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In a photo from the University of Florida archives, the light-colored areas on the photo are the areas where materials were dumped from around 1940 to 1959.

Are we asking the right questions about the history of Southridge as a city dump?

New York Avenue and Woodland Boulevard might be considered the crossroads of DeLand, but we all know you can’t turn there.

The Southridge Golf Course site represents a defining crossroads for the future of our community. The decision about what kind of development will take place here holds symbolic value, representing the direction we will take in our city’s next chapter.

Will we turn and invest in a mutually beneficial community space, or will we keep going the way we’ve been going and carve this land into 615 more homes?

OVER THE YEARS — The former Southridge Golf Course, now the site of a proposed housing development, is shown in 2021 in this aerial photo by Dave Ballesteros.

In deciding on that direction, leaders must come to grips with where we’ve come from. History matters, even our buried history.

As Mayor Robert Apgar noted in his exhortations Nov. 6 during the inauguration of Stetson University’s 10th president, Christopher Roellke, Henry DeLand established this city to be a community dedicated to culture and learning.

That’s a rosy view we should embrace, and it’s true, but DeLand also has its share of historic traumas and buried secrets. Every community does.

I wrote a few weeks ago about our ongoing work as a community to face our history of racial trauma and injustice. We also have to face our history of environmental missteps and address them head-on to make sure we don’t perpetuate them.

Once we know better, we must do better. That is “culture and learning.”

We understand that cultural norms shift over time, including how we should treat each other and how we should treat the environment on which we all depend.

Our knowledge has grown exponentially over the past 80 years about how our impacts on the environment affect people’s health and well-being.

Human health is intricately connected to the health of the environment. Clean air, clean water, and clean soil are essential for healthy lives. Access to adequate green space and mature trees is essential for our mental and physical health, too.

We recognize that, across the country and in our own city, the poorest members of our community are often subjected to the highest exposure to toxins on lands that have low value because they were once used as agricultural sites with pesticides, industrial sites with heavy metals, or for waste disposal. This is called environmental injustice, or, when poverty intersects with race, environmental racism.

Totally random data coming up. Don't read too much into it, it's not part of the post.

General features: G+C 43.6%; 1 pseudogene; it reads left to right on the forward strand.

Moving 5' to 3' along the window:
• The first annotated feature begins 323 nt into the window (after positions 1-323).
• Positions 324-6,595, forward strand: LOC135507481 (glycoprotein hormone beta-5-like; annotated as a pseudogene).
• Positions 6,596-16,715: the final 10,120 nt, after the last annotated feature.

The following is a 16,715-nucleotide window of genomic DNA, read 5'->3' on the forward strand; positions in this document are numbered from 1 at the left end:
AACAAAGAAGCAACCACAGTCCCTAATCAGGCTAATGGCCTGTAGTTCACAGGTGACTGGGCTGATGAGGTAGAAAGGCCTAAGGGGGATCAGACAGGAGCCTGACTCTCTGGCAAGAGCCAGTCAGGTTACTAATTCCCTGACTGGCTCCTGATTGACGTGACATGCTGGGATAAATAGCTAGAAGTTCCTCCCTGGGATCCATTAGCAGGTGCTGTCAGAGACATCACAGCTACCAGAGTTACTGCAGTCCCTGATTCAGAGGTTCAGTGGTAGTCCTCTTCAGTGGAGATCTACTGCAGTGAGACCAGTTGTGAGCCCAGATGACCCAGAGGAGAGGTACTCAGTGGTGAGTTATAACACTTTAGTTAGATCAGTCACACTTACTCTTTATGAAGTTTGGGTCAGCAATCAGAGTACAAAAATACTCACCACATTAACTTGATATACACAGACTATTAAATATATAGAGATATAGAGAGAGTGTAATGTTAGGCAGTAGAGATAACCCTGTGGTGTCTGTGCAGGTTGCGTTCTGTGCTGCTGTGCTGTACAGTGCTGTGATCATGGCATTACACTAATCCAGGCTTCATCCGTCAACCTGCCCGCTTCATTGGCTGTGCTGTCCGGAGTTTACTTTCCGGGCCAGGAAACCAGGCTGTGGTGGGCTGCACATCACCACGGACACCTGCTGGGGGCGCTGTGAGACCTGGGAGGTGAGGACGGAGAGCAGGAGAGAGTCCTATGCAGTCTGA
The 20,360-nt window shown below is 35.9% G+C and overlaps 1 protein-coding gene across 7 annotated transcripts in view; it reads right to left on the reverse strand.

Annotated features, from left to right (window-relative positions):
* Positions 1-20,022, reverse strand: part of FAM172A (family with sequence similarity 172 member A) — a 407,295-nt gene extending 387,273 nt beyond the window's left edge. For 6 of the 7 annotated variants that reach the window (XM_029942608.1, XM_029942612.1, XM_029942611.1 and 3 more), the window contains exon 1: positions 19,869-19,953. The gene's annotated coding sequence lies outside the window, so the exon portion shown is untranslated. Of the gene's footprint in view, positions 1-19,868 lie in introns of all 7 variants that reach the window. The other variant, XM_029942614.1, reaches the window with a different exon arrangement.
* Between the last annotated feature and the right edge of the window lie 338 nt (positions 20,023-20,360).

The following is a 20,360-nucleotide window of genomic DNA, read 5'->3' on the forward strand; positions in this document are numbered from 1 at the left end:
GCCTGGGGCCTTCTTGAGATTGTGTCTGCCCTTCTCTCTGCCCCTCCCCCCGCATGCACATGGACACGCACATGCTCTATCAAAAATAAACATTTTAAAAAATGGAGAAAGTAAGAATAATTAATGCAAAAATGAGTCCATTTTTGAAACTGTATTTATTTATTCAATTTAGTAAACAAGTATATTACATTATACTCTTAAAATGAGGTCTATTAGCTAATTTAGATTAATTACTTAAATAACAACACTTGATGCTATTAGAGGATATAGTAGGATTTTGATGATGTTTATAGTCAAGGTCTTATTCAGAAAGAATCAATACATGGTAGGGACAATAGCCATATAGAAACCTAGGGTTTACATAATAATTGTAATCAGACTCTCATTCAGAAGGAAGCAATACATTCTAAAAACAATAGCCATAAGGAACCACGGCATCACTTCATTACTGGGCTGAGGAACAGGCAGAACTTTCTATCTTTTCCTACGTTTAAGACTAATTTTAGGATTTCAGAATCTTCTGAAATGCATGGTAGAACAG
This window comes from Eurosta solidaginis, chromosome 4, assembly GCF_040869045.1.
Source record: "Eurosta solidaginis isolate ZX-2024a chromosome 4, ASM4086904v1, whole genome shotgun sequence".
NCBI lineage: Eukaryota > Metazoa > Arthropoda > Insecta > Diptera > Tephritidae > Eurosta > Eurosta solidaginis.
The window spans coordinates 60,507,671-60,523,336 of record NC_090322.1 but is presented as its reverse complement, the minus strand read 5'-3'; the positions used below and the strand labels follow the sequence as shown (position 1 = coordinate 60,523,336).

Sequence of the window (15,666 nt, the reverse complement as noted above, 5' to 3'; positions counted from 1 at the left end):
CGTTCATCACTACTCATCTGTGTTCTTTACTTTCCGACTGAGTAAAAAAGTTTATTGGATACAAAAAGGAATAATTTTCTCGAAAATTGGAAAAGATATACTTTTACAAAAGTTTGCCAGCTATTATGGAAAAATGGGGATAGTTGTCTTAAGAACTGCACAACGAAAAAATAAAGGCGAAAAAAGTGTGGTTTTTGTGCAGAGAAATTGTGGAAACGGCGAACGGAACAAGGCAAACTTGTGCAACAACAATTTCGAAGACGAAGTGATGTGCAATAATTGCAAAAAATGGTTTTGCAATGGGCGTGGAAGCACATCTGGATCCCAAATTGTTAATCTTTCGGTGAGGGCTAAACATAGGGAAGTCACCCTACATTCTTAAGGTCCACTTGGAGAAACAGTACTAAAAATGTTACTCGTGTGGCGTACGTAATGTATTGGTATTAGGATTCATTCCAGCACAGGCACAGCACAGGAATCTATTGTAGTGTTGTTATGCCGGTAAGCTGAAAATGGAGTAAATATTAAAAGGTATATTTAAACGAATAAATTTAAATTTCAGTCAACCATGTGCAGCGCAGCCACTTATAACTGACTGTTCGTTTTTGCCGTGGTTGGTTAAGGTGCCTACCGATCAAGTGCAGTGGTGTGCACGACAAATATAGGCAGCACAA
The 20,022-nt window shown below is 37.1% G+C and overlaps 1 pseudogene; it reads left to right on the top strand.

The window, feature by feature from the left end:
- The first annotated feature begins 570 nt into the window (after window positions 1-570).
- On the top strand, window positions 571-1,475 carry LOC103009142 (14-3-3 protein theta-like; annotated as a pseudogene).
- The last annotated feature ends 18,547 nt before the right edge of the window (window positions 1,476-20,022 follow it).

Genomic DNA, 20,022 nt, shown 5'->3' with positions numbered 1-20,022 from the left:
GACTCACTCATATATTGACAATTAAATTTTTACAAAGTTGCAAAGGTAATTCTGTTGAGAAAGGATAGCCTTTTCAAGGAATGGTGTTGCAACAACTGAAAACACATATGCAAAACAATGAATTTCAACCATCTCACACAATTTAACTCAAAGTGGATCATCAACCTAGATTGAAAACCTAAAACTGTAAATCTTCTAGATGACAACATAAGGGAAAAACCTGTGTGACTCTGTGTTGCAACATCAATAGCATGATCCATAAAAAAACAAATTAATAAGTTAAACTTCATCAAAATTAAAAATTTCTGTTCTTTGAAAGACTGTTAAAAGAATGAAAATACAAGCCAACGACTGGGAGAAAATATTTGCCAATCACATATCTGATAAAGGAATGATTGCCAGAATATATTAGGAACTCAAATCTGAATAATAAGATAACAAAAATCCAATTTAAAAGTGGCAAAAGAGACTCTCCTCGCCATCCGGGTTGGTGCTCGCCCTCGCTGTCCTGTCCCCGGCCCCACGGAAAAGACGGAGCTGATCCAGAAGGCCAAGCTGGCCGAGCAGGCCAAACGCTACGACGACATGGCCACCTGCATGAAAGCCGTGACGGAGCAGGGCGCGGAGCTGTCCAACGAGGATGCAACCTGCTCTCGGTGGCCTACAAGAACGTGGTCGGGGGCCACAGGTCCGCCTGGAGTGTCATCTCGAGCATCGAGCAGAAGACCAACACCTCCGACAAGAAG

Just as buried trauma in our personal lives or family stories must be acknowledged to start a healing process, we must also identify and address the buried burdens of our communities.

What was going on in DeLand in the 1940s, ‘50s and ‘60s, before there was an Environmental Protection Agency to regulate waste disposal in lined, capped and monitored landfills? What activities generated waste that ended up in the city dump that underlies the Southridge (now Sandhill) Golf Course?

What explains the high concentrations of barium and chromium reported in the publicly available preliminary environmental report? What other contaminants that have direct impacts on human health remain below in the old dump? What pesticides are concentrated in the surface soils of a 57-year-old golf course?

We’re a community of culture and learning. What do we know? What have we learned? Will we perpetuate our mistakes?

Has the city or the developer proposing Beresford Reserve done their due diligence to assure future homebuyers that this site is safe for families? Have they assured all of us that disturbing the surface soils and buried dump contents won’t release those contaminants into the aquifer below that is our city’s water supply?

How could city commissioners possibly make a reasonably informed decision about a residential development proposal if these questions about what lies beneath remain unanswered?

We need not let our buried stories define us, but ignoring them never works out well. What lies beneath usually surfaces … or leaches.

Once we know what is buried, then we can decide with the help of experts how to deal with it. Only then can we make a plan to move forward and transform that difficult part of our history into hope for a better future.

***

Join us at the crossroads, the special meeting of the DeLand City Commission at 6 p.m. Monday, Nov. 22, to tell your Southridge stories, share your opinions about the development proposal, or just listen.

It’s time for our community of culture and learning to seek the truth and then to heal.

— Anderson is a professor of environmental science and studies at Stetson University, and chair of the Volusia Soil and Water Conservation District Board of Supervisors. She has been promoting sustainable community development for 20 years.

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